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Conversations in Lockdown: How the events industry has reacted across Europe
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In this latest Conversations in Lockdown post, Warwick Conferences’ Emma Willis sits down with ICCA’s European Regional Manager, Tamara Bernstein, to discuss the potential impact COVID-19 could have on global conferences.

European responses

How have venues and ICCA members across Europe reacted to COVID-19, as lockdowns start to ease? “We have been talking to members across the breadth of Europe,” Tamara explains.

“We’re seeing countries like Germany and Austria, starting to implement a recovery strategy, and this has been well documented.

“However, it doesn’t yet offer a full picture on how the meetings industry is going to react, and how we are going to bounce back and recover. There will be change - and we will need to adapt to so many new things – but this is still largely unknown.”

Introducing hybrid meetings has been discussed in the UK and it appears similar conversations are taking place across Europe, according to Tamara:

“I think that the interesting discussion - and it’s a little early to say because we are not there yet - will be what is actually going to be the new reality? What is going to be the new face of meetings, and are hybrid events going to be around for the long term or are they a short-term solution?”

International travel

If hybrid meetings and conferences are to be the ‘new reality’ – even for the short-term – how will this impact international travel? Conferences have been a staple in bringing international communities together to discuss and share new ideas. However, with international travel restrictions not going away anytime soon, Emma believes that a slow and steady approach is required.

She comments:

“Event planners will start to be thinking about introducing conferences and growing the offering in this space, with national and international guests and speakers invited virtually. This will eventually lead to bigger events and greater confidence. Once operational delivery has been assessed, experienced and evolved, we will be able to start gradually increase the number of attendees

“The likelihood is, though, that virtual options will need to be available, to support delegates who are not comfortable with travel.”

Tamara agrees, and believes travel will be one of the last issues to be addressed by the industry:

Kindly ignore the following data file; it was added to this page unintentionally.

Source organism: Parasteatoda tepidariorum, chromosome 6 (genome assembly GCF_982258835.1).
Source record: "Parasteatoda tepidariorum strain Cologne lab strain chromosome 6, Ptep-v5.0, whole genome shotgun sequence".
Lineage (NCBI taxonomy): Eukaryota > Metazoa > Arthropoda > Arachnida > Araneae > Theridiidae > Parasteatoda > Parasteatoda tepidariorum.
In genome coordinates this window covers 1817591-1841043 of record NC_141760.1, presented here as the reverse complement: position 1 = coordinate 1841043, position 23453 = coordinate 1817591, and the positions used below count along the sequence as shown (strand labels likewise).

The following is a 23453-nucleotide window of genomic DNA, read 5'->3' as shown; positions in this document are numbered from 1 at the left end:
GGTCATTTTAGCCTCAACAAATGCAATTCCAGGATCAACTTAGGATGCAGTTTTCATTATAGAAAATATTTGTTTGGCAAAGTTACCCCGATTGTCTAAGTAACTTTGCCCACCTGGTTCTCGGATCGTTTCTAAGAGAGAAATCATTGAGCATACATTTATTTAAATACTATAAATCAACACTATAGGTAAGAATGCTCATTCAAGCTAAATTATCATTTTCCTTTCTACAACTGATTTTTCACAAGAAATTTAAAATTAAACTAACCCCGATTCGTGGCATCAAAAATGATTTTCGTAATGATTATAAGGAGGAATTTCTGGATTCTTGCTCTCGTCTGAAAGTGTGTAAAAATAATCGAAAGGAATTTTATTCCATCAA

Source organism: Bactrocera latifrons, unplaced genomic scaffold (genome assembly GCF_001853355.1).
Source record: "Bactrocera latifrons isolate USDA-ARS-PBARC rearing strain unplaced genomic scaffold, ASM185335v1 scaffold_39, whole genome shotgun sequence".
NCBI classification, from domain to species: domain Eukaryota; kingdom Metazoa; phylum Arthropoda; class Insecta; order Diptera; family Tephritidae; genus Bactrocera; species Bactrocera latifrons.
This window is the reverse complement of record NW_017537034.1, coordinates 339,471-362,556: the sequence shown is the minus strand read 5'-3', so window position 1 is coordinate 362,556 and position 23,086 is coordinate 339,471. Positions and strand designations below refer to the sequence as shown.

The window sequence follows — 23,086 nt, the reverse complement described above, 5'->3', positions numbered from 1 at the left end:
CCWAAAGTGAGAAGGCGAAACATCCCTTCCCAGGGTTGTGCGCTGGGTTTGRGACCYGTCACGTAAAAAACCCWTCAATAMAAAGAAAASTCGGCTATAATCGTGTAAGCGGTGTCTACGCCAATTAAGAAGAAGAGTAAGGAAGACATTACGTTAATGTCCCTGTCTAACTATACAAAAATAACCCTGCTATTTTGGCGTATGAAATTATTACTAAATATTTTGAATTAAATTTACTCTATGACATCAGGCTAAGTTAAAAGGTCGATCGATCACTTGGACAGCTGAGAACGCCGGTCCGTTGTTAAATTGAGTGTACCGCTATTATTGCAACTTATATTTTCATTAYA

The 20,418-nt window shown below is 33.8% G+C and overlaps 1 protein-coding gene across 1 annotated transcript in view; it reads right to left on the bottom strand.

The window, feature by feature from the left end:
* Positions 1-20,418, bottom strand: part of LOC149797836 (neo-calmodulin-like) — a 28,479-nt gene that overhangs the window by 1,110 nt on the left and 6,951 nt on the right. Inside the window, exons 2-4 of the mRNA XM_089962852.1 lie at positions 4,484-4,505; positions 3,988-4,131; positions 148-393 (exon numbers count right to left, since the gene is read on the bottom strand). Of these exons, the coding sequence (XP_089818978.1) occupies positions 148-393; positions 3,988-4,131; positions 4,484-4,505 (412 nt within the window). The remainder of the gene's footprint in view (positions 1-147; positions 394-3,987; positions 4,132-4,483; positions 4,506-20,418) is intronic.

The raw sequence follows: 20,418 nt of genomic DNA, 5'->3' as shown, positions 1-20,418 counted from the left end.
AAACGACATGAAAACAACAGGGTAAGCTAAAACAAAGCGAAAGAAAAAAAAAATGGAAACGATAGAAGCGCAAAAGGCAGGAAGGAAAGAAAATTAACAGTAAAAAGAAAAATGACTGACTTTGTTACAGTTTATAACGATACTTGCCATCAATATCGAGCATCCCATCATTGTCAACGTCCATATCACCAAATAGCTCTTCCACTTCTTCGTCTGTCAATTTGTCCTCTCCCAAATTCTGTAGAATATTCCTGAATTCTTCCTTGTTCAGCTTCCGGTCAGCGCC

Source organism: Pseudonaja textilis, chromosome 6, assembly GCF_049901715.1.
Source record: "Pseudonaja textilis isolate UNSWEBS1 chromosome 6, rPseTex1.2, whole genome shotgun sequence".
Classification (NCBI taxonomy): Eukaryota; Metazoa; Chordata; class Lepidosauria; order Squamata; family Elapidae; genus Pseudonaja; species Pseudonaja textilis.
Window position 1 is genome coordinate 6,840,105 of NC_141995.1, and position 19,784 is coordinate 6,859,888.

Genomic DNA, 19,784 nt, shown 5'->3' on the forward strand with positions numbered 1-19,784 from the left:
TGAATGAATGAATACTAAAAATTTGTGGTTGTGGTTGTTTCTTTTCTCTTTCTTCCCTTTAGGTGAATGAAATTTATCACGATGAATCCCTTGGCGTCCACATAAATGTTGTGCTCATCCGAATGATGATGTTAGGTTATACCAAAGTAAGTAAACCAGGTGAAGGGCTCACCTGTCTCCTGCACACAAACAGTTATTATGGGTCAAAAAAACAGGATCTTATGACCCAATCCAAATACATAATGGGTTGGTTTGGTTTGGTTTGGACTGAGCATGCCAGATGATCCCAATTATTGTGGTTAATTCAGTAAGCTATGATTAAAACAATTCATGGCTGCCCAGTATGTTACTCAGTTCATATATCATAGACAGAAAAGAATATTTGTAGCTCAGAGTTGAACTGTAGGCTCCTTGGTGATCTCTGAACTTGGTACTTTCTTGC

“Even if the borders open up within Europe - and you can start moving around more freely with your own private car or via public transport - confidence in moving around and travelling for conferences is likely to change.

“I think we will see many more regional meetings. Whether they are inside the region, cross-regional or inter-regional, I expect the circle will gradually widen as time goes by. We know that we won’t be able to just bounce back to 1,000 people gathering so organisers should prepare to adapt to reduced numbers.”

Virtual meetings

With fewer physical attendees, technical services will start to come to the fore when selecting a venue. For Tamara, virtual meetings are set to play a much bigger role in the near future. “For now, it’s the only thing that we have, so for as long as we can use this tool, we will,” she says.

“I think it will also be interesting to see what happens later on when we can actually start meeting again.

“We might not be able to meet in the same numbers that we could so maybe it would be good to implement these virtual meetings as part of a hybrid event. Some of these will take place live with a small number of people and the others can join in from a virtual platform.”

Warwick Conferences, for example, has put plans into action to support conference organisers move to a more digitally-focused event. Whether it’s through new camera technology, livestream options or perfecting ways to integrate keynote speakers virtually, it is adapting accordingly.

Emma adds:

“The objectives of the event will ultimately dictate how we move forward. Face-to-face is always going to be important, but it will no longer be seen as the ultimate objective for some events. For a conference to be successful, they must be interactive, otherwise people will switch off, and so any technology needs to keep delegates engaged.

“At Warwick Conferences, we have event production expertise on campus to help facilitate the different platforms and requested elements. While we don’t know the extent to which the industry will be impacted, right now, we must adjust to hybrid meetings.”

The way international – or even cross-regional – events are organised has changed. Conferences have the power to bring together hundreds of industry peers from across the world, and the COVID-19 pandemic has shown us the importance of shared ideas, networks and events. The challenge facing the industry is ensuring that conferences remain engaging and a priority, while introducing hybrid technology to keep delegates informed and engaged.

If you or a colleague would like to speak to someone about the topics covered in this blog, please get in touch with a member of the team today.

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